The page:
The Washington Nationals stunned Gerrit Cole and the Houston Astros, kicking off the World Series with a dramatic win in Game 1. If this is any indication of things to come, we should be in for a whale of a series.
What’s on tap
8:07 p.m. ET: Nationals at Astros, Game 2
The view from inside the ballpark
HOUSTON — There were two very clear messages in the Astros clubhouse after their Game 1 loss. First, the Astros know just how good this Nationals team is and have expected to be in a fight for the entire series. At the same time, Houston’s players took quite a few positives from the at-bats they had — and the pitch count they were able to force from Max Scherzer — and seem confident that will translate to production as the series progresses. — Dan Mullen
A stat to impress your friends: Justin Verlander undoubtedly is one of the best pitchers of his generation and has earned a reputation as a big-game starter, but that’s not so in the World Series. Verlander is 0-4 in five World Series starts, which is tied for the most starts without a win in Series history.
1. Which pitcher would you rather send to the mound in any given October game: Stephen Strasburg or Verlander?
At this exact moment in time — Oct. 23, 2019 — I’m going with Strasburg. We’ve seen a couple of shaky performances from Verlander this postseason: the game he started on short rest against the Rays and the bad first inning against the Yankees in the ALCS, when he admitted he was a little too amped up. Strasburg, meanwhile, has remained as cool and stoic as he is in a May start against the Marlins — though he did admit that he doesn’t know exactly what to expect in his first World Series start.
“I don’t know,” he said. “I’ve never done it before. I know what I expect of myself. I’m going to hold true to that. That’s all I can really control. My approach is everything, and how I respond to whatever happens once the ball leaves my hand is just as important.” — David Schoenfield
If we’re talking about October legacy, it’s Verlander. All day, every day. Verlander is an all-time postseason legend. But we’re not. We’re talking about today, and Strasburg is the guy I’d want on the mound tonight. The Nats’ Game 2 starter has a 1.10 career postseason ERA — though in about 130 fewer postseason innings than Verlander — and has been just about untouchable this October. — Mullen
2. What’s the best thing about Minute Maid Park — and the worst?
I like the train. It’s goofy enough — but not ridiculous — to be fun. Every park should have something that says “I’m in Houston” (or wherever) that helps separate it from the other ballparks across America, and that’s what the train does. The dislike is easy for me: The Crawford Boxes in left field are a joke. I mean, they might be fun to sit in, but the left-field line is just 315 feet away, and the wall carries for three sections of seats, providing the easiest home run target in the majors. More cheap home runs are hit there than any other place at any other field. Make today’s swing-for-the-fences hitters earn their home runs. — Schoenfield
The best thing about Minute Maid Park: the fans. There’s energy in the ballpark from the moment the gates open. The fans wear orange. They stand. They’re loud, and they erupt when the Houston lineup does anything.
The worst thing about Minute Maid Park: the roof. I just looked at my phone, and it’s 68 degrees outside as I type this in the middle innings of Game 1. Doesn’t that sound like a perfect night to be watching a World Series game under the stars instead of looking up at metal overhangs? — Mullen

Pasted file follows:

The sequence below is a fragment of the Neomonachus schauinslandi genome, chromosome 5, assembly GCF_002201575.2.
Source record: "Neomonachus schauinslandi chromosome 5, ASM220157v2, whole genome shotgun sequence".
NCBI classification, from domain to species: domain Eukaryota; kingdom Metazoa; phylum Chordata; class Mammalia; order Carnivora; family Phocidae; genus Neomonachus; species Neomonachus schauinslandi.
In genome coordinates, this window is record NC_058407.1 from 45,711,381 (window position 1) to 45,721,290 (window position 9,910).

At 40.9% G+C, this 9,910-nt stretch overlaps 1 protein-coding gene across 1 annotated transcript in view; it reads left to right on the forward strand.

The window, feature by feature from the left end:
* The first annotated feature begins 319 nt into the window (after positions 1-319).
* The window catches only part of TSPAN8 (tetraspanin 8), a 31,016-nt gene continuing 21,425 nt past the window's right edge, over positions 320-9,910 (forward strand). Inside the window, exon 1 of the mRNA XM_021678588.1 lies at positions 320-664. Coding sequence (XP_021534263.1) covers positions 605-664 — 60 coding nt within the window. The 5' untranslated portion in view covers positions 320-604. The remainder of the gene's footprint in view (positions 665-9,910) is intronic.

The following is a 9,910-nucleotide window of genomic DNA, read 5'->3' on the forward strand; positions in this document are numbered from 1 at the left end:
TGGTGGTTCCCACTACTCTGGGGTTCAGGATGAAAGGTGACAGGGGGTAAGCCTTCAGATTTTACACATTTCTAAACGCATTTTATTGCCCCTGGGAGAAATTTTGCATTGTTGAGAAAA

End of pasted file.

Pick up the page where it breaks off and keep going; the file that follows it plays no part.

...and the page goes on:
OK, we just said how great Strasburg is. He is great! But so is the Astros’ lineup, and they’ll make him work, run up his pitch count and knock him out after six innings. Then the ‘Stros will rally against the Washington bullpen. Astros 5, Nationals 3. — Schoenfield
Well, I can’t really gush about Strasburg the way I did above and then pick him to lose Game 2. As tough as it is to beat Verlander and the Astros’ lineup in this ballpark, I’m going with the Nats to take a 2-0 series lead. Nationals 4, Astros 2 — Mullen
About last night
Stud of the night: Juan Soto, the 20-year-old who opened some eyes in his first game on baseball’s biggest stage by getting to Gerrit Cole for a solo home run to tie it in the fourth and a huge, two-out, two-run double in the fifth.
Dud of the night: Certainly didn’t think we’d be going here, but Gerrit Cole, who allowed five runs over seven innings and was tagged with his first loss since May 22.
Highlight of the night:
Juan Soto hit a solo homer in the top of the fourth inning to tie the game and a two-run double in the fifth to give the Nationals a 5-2 lead.
Off the diamond
Social media says:
These fans have something to say about that whole “Baby Shark” thing … pic.twitter.com/NLzGcN5QHt
— David Schoenfield (@dschoenfield) October 22, 2019
Quote of note: “I’ll be honest with you: My eyes got a little watery for him. He waited a long time to be in this position, and for him to hit that first home run and put him on the board was awesome.” — Nationals manager Dave Martinez on Ryan Zimmerman‘s second-inning home run
Best of the Fall Classic so far
Our running World Series MVP: Juan Soto, who went 3-for-4 with three RBIs, a home run and a key double in Washington’s Game 1 win over Gerrit Cole.
The play of the series: George Springer‘s near-miss in the eighth inning of Game 1. With Houston down 5-3 and a runner on second, Springer hit a long drive to right-center that hit off the glove of a leaping Adam Eaton and bounced away. Kyle Tucker scored, but Springer had to settle for a double. Could he have made it to third? Springer said he wasn’t able to go full-speed with Tucker tagging up. If Springer had made it to third, could he have scored on Jose Altuve‘s fly ball in the next at-bat? We’ll never know. Springer got no farther than second, and the Astros’ best chance to tie the score went by the boards.